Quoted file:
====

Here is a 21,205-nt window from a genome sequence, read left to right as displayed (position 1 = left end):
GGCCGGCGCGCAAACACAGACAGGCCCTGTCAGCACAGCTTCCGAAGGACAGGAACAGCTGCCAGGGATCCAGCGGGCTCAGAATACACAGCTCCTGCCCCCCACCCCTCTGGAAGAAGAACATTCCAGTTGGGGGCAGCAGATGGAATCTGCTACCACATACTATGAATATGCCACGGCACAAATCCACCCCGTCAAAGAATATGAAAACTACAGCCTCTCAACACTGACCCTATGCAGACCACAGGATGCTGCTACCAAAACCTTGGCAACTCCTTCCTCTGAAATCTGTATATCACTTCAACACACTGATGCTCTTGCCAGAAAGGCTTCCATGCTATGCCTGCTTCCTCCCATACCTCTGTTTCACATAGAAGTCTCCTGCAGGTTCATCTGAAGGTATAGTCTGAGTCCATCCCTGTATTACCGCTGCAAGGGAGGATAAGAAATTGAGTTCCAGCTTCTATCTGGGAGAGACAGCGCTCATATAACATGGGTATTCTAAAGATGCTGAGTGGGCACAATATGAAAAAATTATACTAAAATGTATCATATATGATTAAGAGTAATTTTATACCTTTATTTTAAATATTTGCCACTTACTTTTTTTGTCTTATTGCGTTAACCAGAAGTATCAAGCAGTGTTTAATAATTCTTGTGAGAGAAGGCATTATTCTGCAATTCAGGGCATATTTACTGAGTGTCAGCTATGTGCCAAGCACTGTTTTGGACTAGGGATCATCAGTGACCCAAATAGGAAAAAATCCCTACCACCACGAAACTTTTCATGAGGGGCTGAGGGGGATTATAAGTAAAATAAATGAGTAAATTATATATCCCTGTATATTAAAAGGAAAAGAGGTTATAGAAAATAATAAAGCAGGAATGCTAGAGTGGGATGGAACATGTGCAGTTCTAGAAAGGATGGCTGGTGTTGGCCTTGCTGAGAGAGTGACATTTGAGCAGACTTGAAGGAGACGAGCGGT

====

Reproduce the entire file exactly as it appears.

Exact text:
Here is a 21,205-nt window from a genome sequence, read left to right as displayed (position 1 = left end):
GGCCGGCGCGCAAACACAGACAGGCCCTGTCAGCACAGCTTCCGAAGGACAGGAACAGCTGCCAGGGATCCAGCGGGCTCAGAATACACAGCTCCTGCCCCCCACCCCTCTGGAAGAAGAACATTCCAGTTGGGGGCAGCAGATGGAATCTGCTACCACATACTATGAATATGCCACGGCACAAATCCACCCCGTCAAAGAATATGAAAACTACAGCCTCTCAACACTGACCCTATGCAGACCACAGGATGCTGCTACCAAAACCTTGGCAACTCCTTCCTCTGAAATCTGTATATCACTTCAACACACTGATGCTCTTGCCAGAAAGGCTTCCATGCTATGCCTGCTTCCTCCCATACCTCTGTTTCACATAGAAGTCTCCTGCAGGTTCATCTGAAGGTATAGTCTGAGTCCATCCCTGTATTACCGCTGCAAGGGAGGATAAGAAATTGAGTTCCAGCTTCTATCTGGGAGAGACAGCGCTCATATAACATGGGTATTCTAAAGATGCTGAGTGGGCACAATATGAAAAAATTATACTAAAATGTATCATATATGATTAAGAGTAATTTTATACCTTTATTTTAAATATTTGCCACTTACTTTTTTTGTCTTATTGCGTTAACCAGAAGTATCAAGCAGTGTTTAATAATTCTTGTGAGAGAAGGCATTATTCTGCAATTCAGGGCATATTTACTGAGTGTCAGCTATGTGCCAAGCACTGTTTTGGACTAGGGATCATCAGTGACCCAAATAGGAAAAAATCCCTACCACCACGAAACTTTTCATGAGGGGCTGAGGGGGATTATAAGTAAAATAAATGAGTAAATTATATATCCCTGTATATTAAAAGGAAAAGAGGTTATAGAAAATAATAAAGCAGGAATGCTAGAGTGGGATGGAACATGTGCAGTTCTAGAAAGGATGGCTGGTGTTGGCCTTGCTGAGAGAGTGACATTTGAGCAGACTTGAAGGAGACGAGCGGT